In honor of National Foster Care Month we are catching up with a few SAM clients to learn about their unique missions and impact on the foster care system.
Today feature the work of Sierra Forever Families, a nonprofit adoption agency located in California and Nevada focused on foster-to-adopt programs.
Heather Bollier, Permanency Supervisor for the Destination Family Program, and Terrie Lund, the organization's grant writer, filled us in on their Sierra's mission, challenges, and successes.
Heather has a background in both social work and education and taught in school grades K through 12. Through the years, Heather found that it was the 1:1 relationships with the youth who would congregate in her classroom at lunch and after school rather than the large group classes that “fed her soul”.
She left the classroom and found her calling working with youth in mental health and adoption services. Heather has been with Sierra Forever Families for eight years and is currently the Permanency Supervisor with the Destination Family Program.
Tell us a little bit about how your agency supports youth in the foster care system. Do you have any programs or initiatives that set you apart?
What sets Sierra Forever Families apart is our focus on foster children who are labeled “difficult to place” – those medically fragile, ethnically diverse, older, or part of a sibling set who should not be separated.
What challenges does your agency face as part of your foster care program?
Working with children and youth who are part of the foster care system can be challenging. Children in foster care are disproportionately poor, lag behind in school, and have suffered the negative effects of having lived in often violent family and community environments. These children and youth, who lack a strong relationship with a caring adult while growing up, are much more vulnerable to academic failure and involvement in serious at-risk behaviors.
If a forever home is not found for these youth, they have little option other than to stay in the foster care system until they ‘age-out’ at 18 - 20 years old. And then, they become the most “at-risk” youth group. Many will enter the adult world without basic living skills. Research shows that when teens age-out from foster care without a permanent connection to a consistent, caring adult, their future is bleak, and sometimes, tragic.
Tell us a bit more about the consequences of "aging out" of the system
Research shows that within two to four years of aging-out, over 50% of these will be homeless, victimized, incarcerated, or dead. Also shocking is the statistic that 65% of emancipated and unwed females will be pregnant by the age of 20. In 2014, 76% of the youth aging-out of foster care in Sacramento County were unemployed and 39% did not finish high school.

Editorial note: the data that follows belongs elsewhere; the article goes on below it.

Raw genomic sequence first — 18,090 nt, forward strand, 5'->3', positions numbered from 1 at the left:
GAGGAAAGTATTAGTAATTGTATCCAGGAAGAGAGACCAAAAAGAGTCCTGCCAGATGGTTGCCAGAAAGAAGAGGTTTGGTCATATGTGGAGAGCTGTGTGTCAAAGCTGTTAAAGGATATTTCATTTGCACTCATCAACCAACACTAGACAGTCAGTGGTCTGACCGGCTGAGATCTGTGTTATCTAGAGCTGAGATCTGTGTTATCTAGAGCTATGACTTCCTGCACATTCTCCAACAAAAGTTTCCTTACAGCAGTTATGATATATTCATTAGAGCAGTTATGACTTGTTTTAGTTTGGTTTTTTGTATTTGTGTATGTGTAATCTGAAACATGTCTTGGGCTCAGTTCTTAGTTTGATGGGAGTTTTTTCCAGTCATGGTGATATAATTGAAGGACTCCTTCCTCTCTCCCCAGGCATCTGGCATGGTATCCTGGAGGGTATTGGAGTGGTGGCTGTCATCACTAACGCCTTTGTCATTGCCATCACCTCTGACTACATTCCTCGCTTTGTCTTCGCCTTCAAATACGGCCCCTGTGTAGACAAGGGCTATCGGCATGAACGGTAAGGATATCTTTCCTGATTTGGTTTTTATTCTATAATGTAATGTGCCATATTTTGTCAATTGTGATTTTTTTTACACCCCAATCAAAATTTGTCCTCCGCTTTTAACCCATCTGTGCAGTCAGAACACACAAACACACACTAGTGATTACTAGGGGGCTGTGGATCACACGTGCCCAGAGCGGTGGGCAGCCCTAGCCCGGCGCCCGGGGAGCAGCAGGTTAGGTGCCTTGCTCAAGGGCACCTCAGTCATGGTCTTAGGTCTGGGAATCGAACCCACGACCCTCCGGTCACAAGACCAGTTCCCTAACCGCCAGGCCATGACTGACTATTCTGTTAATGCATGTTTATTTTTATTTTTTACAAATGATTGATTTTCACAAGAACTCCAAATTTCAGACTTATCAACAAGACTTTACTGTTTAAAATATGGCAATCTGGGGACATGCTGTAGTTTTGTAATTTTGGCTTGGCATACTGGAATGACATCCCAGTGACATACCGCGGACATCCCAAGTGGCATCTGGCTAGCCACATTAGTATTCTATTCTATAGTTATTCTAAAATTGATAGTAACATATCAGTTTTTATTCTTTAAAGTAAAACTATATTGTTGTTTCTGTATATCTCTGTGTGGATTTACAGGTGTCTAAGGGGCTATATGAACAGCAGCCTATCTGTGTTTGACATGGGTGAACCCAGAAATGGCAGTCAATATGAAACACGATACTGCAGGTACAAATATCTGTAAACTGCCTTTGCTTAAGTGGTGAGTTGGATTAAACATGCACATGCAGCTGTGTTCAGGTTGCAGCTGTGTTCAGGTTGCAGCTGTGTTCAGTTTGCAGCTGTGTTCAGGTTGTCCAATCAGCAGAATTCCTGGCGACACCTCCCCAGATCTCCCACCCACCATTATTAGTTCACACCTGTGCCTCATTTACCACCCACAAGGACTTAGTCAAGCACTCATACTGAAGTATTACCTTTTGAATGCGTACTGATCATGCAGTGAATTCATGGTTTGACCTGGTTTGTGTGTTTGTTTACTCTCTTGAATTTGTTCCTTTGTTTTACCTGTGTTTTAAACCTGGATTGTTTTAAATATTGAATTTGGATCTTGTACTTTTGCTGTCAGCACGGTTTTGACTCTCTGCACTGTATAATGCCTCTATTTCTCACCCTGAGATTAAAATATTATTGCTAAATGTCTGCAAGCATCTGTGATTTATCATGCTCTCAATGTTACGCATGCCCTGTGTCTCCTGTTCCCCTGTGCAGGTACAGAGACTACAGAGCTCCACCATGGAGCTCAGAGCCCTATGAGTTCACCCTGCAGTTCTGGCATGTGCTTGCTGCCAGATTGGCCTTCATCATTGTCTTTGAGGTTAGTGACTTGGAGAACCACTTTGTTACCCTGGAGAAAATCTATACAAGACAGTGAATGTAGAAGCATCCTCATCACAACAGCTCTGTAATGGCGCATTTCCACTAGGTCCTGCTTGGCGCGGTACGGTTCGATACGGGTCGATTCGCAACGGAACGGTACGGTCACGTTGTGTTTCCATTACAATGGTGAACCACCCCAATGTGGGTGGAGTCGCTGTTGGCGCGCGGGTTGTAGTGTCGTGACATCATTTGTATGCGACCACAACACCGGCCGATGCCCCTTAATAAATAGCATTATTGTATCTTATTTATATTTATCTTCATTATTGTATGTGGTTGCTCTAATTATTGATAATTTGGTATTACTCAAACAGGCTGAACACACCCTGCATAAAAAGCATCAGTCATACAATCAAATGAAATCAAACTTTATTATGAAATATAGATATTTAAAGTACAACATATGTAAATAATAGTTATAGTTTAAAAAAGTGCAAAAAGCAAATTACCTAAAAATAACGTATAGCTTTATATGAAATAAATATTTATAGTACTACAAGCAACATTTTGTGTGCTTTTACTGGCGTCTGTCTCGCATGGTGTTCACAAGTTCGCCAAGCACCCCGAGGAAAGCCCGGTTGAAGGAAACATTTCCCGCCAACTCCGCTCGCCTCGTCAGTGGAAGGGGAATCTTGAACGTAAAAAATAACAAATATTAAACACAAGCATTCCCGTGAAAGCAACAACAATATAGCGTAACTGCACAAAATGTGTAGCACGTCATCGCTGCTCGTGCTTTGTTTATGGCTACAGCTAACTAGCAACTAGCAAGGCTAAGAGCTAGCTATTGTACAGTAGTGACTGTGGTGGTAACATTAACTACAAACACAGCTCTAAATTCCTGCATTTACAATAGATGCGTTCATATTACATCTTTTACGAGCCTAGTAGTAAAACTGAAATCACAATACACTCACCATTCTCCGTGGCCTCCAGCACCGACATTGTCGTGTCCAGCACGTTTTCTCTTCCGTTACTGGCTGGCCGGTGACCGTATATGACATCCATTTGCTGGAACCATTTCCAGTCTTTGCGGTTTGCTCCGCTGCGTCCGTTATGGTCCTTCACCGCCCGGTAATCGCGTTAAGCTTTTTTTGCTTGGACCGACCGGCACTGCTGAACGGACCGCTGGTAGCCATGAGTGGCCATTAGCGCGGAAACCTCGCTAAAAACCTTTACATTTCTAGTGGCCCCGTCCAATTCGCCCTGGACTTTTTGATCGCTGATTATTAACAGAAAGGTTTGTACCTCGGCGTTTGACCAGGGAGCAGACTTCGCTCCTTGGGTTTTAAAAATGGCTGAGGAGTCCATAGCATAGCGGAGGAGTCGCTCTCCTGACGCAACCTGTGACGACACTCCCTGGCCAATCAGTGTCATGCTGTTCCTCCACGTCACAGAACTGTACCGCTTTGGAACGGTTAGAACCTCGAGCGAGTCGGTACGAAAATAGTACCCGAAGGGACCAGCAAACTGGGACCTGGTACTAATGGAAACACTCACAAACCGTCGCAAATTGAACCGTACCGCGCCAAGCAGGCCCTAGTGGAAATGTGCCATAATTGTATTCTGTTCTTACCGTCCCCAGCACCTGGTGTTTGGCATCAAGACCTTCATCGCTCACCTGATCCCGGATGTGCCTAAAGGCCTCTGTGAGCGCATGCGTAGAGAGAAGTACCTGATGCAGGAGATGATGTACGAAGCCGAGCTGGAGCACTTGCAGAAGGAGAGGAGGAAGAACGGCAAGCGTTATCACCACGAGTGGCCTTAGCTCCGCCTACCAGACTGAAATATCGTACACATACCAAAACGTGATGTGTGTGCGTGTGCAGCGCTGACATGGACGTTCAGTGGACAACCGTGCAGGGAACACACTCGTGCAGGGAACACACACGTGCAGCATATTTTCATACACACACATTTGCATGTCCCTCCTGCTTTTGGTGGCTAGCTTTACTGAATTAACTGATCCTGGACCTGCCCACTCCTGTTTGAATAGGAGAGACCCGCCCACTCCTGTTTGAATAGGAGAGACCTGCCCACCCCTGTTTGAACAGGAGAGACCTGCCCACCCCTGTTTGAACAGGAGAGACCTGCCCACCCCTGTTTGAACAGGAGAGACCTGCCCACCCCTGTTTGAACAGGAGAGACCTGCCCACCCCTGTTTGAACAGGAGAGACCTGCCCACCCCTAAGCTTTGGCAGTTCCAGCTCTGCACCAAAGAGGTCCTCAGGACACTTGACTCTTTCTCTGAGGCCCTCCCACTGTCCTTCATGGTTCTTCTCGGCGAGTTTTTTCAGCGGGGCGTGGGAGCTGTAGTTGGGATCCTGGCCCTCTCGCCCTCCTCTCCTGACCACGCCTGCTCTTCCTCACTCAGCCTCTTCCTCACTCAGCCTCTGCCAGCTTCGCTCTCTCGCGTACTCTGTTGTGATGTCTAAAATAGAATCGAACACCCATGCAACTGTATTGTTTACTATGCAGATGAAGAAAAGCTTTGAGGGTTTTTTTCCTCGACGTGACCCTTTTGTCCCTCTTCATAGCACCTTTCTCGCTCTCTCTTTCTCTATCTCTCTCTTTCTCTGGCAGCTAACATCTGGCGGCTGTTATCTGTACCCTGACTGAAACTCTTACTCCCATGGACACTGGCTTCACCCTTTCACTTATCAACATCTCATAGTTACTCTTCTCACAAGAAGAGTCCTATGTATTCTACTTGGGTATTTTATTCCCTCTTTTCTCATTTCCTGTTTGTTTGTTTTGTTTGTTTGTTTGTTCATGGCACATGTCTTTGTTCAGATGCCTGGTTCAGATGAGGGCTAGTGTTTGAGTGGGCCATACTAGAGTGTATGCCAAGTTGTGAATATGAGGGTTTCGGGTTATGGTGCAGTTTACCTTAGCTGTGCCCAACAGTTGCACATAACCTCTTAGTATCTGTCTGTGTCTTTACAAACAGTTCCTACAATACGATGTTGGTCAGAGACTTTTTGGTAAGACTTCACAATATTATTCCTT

What is one thing you wish the public understood about foster care?
It is important to remember that even though youth in the foster care system come from chaotic early environments, they have the same hopes and dreams of every child and can be extremely resilient, if given the support of programs and services like those of Sierra Forever Families.
How has foster care changed in the past 15 years?
There have been many positive changes in foster care over the past 15 years. Research supports the need for more financial and therapeutic support for foster parents and children before, during and after the adoption process to ensure that all members of the new family have the skills to address the needs of the changing family at all stages of development.
Further, there has been legislation that is making the adoption process easier and exchange of information such as results of background checks or qualification studies more efficient across county and state boundaries.
There are also processes that will soon launch that allow for potential parents to have a single process to licenses their home to provide for foster care and adoption thus streamlining the procedure.
How is technology helping (or hurting) work in foster care?
Technology is playing a key role in improving the work in foster care. SAM allows staff to enter data and access it in real time versus cumbersome paper files. This improved ease of access allows organizations to make decisions based on data, identify” bottlenecks” in work processes, and take corrective steps to ensure work flows efficiently and services are effective.
One Sierra Forever Families’ social worker reported attending a meeting with County workers and, when the group discussion needed supporting data, the Sierra social worker pulled out her phone, accessed the required information from the Sierra SAM site, and found reported to the other meeting participants. Other members of the group were amazed by the “real time” access and reported that they were “jealous” of the speedy access to the data.
What are your hopes for the future of foster care?
Despite the challenges of working in the foster care system, there is a hopeful future when there are organization like Sierra Forever Families that believe that NO child should grow up in temporary care and ALL children need the love, safety and unconditional commitment of a permanent family.